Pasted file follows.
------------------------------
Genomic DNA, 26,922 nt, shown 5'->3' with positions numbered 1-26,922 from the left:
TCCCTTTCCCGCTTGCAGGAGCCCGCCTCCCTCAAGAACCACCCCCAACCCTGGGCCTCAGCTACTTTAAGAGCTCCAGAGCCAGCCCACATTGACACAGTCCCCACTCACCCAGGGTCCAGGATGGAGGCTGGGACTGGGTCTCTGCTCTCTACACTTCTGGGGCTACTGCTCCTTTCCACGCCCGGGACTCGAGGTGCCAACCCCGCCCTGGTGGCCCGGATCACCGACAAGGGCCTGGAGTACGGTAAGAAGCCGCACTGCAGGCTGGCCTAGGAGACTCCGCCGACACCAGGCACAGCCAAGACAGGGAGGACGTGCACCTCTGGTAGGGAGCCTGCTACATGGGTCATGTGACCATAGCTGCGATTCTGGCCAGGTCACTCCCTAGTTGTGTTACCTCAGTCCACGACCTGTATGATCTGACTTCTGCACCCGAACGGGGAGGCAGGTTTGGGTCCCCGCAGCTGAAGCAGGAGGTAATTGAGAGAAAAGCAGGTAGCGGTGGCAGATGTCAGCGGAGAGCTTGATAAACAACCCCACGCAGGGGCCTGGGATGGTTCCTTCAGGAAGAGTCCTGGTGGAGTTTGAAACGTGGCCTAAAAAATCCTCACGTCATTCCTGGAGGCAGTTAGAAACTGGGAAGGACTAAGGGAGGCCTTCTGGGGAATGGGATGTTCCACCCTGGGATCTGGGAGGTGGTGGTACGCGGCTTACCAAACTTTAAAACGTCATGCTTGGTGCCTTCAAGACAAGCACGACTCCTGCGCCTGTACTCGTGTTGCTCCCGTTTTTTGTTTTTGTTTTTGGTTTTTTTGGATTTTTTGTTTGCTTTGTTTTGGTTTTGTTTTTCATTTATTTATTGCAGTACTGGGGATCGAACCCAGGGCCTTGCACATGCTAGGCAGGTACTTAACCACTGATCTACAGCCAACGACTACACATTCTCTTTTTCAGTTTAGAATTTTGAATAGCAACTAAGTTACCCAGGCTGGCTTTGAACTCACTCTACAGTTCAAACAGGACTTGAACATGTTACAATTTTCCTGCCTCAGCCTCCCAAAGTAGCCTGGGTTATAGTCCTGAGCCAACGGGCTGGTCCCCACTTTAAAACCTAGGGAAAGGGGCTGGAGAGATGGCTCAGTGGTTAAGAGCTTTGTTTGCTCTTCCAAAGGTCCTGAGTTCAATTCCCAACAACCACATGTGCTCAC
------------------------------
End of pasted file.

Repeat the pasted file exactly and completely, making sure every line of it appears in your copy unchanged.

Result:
Genomic DNA, 26,922 nt, shown 5'->3' with positions numbered 1-26,922 from the left:
TCCCTTTCCCGCTTGCAGGAGCCCGCCTCCCTCAAGAACCACCCCCAACCCTGGGCCTCAGCTACTTTAAGAGCTCCAGAGCCAGCCCACATTGACACAGTCCCCACTCACCCAGGGTCCAGGATGGAGGCTGGGACTGGGTCTCTGCTCTCTACACTTCTGGGGCTACTGCTCCTTTCCACGCCCGGGACTCGAGGTGCCAACCCCGCCCTGGTGGCCCGGATCACCGACAAGGGCCTGGAGTACGGTAAGAAGCCGCACTGCAGGCTGGCCTAGGAGACTCCGCCGACACCAGGCACAGCCAAGACAGGGAGGACGTGCACCTCTGGTAGGGAGCCTGCTACATGGGTCATGTGACCATAGCTGCGATTCTGGCCAGGTCACTCCCTAGTTGTGTTACCTCAGTCCACGACCTGTATGATCTGACTTCTGCACCCGAACGGGGAGGCAGGTTTGGGTCCCCGCAGCTGAAGCAGGAGGTAATTGAGAGAAAAGCAGGTAGCGGTGGCAGATGTCAGCGGAGAGCTTGATAAACAACCCCACGCAGGGGCCTGGGATGGTTCCTTCAGGAAGAGTCCTGGTGGAGTTTGAAACGTGGCCTAAAAAATCCTCACGTCATTCCTGGAGGCAGTTAGAAACTGGGAAGGACTAAGGGAGGCCTTCTGGGGAATGGGATGTTCCACCCTGGGATCTGGGAGGTGGTGGTACGCGGCTTACCAAACTTTAAAACGTCATGCTTGGTGCCTTCAAGACAAGCACGACTCCTGCGCCTGTACTCGTGTTGCTCCCGTTTTTTGTTTTTGTTTTTGGTTTTTTTGGATTTTTTGTTTGCTTTGTTTTGGTTTTGTTTTTCATTTATTTATTGCAGTACTGGGGATCGAACCCAGGGCCTTGCACATGCTAGGCAGGTACTTAACCACTGATCTACAGCCAACGACTACACATTCTCTTTTTCAGTTTAGAATTTTGAATAGCAACTAAGTTACCCAGGCTGGCTTTGAACTCACTCTACAGTTCAAACAGGACTTGAACATGTTACAATTTTCCTGCCTCAGCCTCCCAAAGTAGCCTGGGTTATAGTCCTGAGCCAACGGGCTGGTCCCCACTTTAAAACCTAGGGAAAGGGGCTGGAGAGATGGCTCAGTGGTTAAGAGCTTTGTTTGCTCTTCCAAAGGTCCTGAGTTCAATTCCCAACAACCACATGTGCTCAC